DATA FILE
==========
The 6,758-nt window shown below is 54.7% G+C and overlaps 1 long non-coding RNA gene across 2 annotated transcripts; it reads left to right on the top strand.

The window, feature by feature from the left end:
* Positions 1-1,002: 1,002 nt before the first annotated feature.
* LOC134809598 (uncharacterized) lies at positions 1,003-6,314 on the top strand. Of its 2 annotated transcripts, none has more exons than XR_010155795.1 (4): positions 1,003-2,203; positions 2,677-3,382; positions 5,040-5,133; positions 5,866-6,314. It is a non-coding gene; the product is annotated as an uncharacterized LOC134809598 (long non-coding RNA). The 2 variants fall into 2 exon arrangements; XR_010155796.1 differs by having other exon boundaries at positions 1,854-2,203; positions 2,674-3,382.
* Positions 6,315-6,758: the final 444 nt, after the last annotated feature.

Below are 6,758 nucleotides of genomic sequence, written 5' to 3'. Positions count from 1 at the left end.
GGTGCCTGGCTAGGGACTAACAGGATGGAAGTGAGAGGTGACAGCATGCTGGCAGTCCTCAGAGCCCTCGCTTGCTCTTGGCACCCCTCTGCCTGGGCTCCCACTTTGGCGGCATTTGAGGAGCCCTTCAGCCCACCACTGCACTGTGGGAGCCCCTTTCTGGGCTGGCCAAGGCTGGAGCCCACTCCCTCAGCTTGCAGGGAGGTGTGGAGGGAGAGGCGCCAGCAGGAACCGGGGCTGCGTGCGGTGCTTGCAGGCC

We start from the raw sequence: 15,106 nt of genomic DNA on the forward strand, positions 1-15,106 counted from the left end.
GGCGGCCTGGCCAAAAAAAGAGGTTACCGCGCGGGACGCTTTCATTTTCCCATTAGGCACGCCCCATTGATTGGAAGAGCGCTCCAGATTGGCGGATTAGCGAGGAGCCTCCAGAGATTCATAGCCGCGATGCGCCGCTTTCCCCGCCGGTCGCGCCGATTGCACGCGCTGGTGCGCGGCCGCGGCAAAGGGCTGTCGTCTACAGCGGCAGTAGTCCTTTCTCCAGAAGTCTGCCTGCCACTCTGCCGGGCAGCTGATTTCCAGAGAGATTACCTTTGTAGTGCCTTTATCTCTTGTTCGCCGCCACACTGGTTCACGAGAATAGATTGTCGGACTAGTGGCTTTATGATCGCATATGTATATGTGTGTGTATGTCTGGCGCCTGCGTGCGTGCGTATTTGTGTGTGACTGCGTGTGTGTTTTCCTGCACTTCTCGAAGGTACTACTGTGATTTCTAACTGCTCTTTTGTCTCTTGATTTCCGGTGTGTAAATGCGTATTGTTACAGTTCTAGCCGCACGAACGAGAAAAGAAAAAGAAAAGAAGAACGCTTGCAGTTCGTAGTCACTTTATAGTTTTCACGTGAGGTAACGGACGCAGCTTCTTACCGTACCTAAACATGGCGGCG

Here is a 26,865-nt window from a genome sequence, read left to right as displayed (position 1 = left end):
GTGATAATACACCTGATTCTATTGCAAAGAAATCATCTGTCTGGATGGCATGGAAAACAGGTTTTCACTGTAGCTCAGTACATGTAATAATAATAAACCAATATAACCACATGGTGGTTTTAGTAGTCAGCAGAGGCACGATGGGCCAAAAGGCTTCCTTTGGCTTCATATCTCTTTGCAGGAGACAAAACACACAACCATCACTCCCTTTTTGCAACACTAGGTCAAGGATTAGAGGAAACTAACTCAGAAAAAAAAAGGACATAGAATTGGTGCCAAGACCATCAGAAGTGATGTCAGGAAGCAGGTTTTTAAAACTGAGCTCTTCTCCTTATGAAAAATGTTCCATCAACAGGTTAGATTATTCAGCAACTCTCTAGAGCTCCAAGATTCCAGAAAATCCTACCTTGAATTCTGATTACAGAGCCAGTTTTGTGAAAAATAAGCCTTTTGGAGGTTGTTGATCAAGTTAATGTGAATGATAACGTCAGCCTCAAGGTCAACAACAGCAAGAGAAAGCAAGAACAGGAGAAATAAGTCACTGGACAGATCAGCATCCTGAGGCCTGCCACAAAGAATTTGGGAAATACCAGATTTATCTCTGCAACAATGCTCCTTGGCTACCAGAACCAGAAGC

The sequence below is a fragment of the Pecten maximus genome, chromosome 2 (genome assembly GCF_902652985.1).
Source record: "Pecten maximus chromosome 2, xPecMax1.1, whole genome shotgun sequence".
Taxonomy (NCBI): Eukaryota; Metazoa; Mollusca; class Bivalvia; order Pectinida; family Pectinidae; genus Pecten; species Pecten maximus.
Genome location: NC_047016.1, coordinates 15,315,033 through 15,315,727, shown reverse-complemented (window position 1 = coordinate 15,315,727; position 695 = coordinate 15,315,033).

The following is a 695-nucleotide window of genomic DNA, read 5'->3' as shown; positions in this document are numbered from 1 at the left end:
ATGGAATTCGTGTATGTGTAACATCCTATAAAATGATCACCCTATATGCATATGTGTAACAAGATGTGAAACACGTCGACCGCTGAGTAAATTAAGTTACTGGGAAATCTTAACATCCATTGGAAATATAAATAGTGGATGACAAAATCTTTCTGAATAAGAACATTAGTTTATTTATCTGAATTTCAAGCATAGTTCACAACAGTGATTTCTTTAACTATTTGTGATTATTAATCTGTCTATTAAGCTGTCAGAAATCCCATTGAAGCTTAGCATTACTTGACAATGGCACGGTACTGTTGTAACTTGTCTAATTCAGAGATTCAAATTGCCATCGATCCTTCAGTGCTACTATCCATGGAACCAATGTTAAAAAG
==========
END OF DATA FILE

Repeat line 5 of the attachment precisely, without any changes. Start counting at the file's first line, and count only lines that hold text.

* Positions 6,315-6,758: the final 444 nt, after the last annotated feature.